Dimensions of the Giza Site Plan in Royal Egyptian Cubits

Dimensions of the Giza Site Plan in Royal Egyptian Cubits (© Andras Goczey. Measurements from J.A.R. Legon, 'The Plan of the Giza Pyramids', Archaeological Reports of the Archaeology Society of Staten Island, Vol.10 No.1. New York, 1979.)

Khaefre Pyramid

In 2000, J.A.R. Legon measured up the site plan of the Giza pyramids using the standard ancient Egyptian measurement, the royal cubit.

The Giza-pyramids and Giza Necropolis, Egypt, seen from above

The Giza-pyramids and Giza Necropolis, Egypt, seen from above. (Public Domain )

The relationship between the apex of the pyramid of Khafre and the low terrain point of the Khufu pyramid is important as it indicates where the sun rises on the 21st of June, which is the date of the summer solstice. The tangent angle is easily calculated using Legon's measurements. The length of the adjacent side, 455.5 cubit divided by the length of the opposite side, 858.5 cubit, equals to 0.53, which is 27.9° tangentially. This gives us the angle between the summer solstice and the straight line to the East. Measuring that same angle down from the same line gives us the winter solstice, where the sun rises on the 21st of December.  The line indicating the winter solstice hits the exact corner of Kentkawes pyramid the same way the summer solstice line hits the corner of Khufu pyramid.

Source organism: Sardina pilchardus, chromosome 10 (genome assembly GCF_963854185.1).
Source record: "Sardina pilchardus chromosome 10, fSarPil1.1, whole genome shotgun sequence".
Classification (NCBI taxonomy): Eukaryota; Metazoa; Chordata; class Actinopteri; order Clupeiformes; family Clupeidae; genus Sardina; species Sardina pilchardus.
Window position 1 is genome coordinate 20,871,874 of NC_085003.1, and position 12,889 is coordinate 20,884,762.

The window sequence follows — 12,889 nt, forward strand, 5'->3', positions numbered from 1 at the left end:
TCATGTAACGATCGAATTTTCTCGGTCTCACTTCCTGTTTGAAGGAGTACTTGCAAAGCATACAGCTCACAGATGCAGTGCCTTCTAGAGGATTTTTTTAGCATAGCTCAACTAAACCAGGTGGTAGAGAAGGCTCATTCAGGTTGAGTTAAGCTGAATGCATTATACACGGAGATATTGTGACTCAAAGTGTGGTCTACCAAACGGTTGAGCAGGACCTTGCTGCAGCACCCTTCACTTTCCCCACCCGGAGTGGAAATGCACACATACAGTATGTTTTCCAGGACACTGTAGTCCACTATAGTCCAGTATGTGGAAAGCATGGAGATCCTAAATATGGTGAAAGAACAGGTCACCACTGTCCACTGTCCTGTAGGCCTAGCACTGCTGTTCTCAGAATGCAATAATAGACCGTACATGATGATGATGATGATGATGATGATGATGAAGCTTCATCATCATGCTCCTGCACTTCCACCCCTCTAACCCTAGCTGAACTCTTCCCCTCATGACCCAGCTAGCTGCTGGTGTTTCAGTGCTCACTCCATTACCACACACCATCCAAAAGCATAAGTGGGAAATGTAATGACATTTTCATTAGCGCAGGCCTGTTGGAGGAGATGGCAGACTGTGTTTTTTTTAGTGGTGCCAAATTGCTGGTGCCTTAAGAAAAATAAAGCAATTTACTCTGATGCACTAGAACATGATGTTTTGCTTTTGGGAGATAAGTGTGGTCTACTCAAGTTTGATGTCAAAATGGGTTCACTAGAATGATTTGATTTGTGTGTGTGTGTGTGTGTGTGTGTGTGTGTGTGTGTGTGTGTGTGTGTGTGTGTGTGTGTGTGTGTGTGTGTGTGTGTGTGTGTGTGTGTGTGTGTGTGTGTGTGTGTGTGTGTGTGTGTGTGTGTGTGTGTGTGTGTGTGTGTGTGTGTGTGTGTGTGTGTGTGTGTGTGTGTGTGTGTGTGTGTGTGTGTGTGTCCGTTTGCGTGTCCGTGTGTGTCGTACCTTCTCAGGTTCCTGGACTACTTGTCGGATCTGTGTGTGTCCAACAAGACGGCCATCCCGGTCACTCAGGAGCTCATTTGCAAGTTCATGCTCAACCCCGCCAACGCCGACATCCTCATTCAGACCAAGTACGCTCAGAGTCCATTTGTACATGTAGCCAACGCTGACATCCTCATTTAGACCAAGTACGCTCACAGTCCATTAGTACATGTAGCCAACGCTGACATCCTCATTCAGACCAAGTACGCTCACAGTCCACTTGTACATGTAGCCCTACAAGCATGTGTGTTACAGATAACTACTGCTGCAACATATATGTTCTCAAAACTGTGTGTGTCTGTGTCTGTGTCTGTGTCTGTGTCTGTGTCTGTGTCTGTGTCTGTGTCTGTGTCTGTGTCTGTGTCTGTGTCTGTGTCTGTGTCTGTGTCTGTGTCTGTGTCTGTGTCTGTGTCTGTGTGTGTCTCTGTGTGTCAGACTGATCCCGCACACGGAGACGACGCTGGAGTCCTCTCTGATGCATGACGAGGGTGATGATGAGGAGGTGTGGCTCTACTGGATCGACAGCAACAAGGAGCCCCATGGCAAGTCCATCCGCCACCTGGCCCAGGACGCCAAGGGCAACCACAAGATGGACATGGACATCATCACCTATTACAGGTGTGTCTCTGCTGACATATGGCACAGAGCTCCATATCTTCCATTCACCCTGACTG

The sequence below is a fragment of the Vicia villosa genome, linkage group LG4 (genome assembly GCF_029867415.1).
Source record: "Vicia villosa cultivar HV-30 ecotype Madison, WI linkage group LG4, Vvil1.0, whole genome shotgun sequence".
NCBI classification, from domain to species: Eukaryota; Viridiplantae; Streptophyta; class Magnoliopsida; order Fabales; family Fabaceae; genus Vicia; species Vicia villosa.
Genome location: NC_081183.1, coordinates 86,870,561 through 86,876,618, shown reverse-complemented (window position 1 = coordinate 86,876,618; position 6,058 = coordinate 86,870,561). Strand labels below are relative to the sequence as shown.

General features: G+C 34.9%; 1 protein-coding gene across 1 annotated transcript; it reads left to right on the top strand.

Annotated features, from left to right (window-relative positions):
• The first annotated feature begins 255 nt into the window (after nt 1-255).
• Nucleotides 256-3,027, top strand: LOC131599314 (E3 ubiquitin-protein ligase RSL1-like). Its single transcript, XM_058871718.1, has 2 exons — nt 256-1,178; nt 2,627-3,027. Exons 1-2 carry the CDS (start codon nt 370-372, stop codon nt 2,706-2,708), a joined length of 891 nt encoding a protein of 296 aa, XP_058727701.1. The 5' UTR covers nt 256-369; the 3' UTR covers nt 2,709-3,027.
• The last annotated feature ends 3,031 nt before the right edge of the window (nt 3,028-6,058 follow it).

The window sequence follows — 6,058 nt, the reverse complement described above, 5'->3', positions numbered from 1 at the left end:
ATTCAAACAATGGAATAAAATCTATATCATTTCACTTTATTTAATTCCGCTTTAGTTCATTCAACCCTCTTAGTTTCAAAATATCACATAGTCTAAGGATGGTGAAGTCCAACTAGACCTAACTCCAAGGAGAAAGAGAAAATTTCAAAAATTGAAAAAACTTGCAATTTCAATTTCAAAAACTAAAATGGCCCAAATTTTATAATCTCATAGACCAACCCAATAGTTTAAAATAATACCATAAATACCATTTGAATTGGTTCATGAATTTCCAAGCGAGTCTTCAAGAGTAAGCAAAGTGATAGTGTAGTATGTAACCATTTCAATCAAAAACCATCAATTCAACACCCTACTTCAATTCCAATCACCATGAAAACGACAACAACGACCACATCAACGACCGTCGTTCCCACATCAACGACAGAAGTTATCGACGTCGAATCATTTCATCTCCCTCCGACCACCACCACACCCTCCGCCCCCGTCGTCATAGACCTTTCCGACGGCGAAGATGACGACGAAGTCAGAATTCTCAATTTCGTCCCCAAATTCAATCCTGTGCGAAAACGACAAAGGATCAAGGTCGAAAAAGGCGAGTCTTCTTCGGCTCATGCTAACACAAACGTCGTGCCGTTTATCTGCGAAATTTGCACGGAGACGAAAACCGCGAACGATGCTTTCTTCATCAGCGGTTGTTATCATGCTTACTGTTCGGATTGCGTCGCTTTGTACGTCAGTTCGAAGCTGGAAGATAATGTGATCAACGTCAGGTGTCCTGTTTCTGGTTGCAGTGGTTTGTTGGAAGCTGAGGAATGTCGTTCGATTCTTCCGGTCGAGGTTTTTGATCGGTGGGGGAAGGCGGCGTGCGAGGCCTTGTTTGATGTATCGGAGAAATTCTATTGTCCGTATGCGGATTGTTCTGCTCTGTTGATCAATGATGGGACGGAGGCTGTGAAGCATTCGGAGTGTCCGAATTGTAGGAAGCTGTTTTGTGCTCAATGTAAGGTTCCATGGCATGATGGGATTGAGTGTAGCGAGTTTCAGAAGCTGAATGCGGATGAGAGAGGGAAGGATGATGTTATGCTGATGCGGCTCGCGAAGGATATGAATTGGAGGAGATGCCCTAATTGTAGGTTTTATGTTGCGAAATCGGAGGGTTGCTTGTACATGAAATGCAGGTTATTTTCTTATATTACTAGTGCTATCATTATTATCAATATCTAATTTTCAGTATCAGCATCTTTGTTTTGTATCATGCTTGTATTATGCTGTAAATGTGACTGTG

Menkaure Pyramid

Sumerian Clay tablet made with a cylinder seal.

Sumerian Clay tablet made with a cylinder seal. ( Source)


Just to add a bit more data to "who really Robert Schoch is": he received his doctorate in geology and geophysics from *Yale* University; he is a *tenured* professor at Boston University who has received an award there for his interdisciplinary teaching; his study of the Sphinx was done with a variety of actual geophysical modalities, including stratigraphy and subsurface seismic studies with geophysicist Thomas Dobecki; he presented his findings in a peer-reviewed abstract to the Geological Society of America, who accepted it positively. Pretty decent bonafides, in my opinion, for his assertions. Many geologists have accepted his findings; others, such as Colin Reader, have accepted part of the premise but not the extreme antiquity of the dating. Dr. Schoch has answered those critics, most of whom have not conducted the breadth of the research he did, such as the underground seismology, with cogent arguments that back up his dating process. Who "really" are his severest critics? Typically historians and Egyptologists who have little to no depth of geophysical knowledge, training, or data collection.

Lets say who really is Robert M. Schoch. He is an associate professor of Natural Sciences at the College of General Studies, a two-year core curriculum for bachelor's degree candidates at Boston University. He is a proponent of the Sphinx water erosion hypothesis.

“…..The most interesting part of the Sphinx, however, is the direction of its head,…..”

No I think it’s the fact that it exhibits an enormous of WATER EROSION. There hasn’t been water in the Giza Plateau for 12,000 years. That is NOT wind erosion. The sphnix has been buried in sand for millenia. Only the head has been exposed. Napoleon’s army used it for target practice hence the missing nose.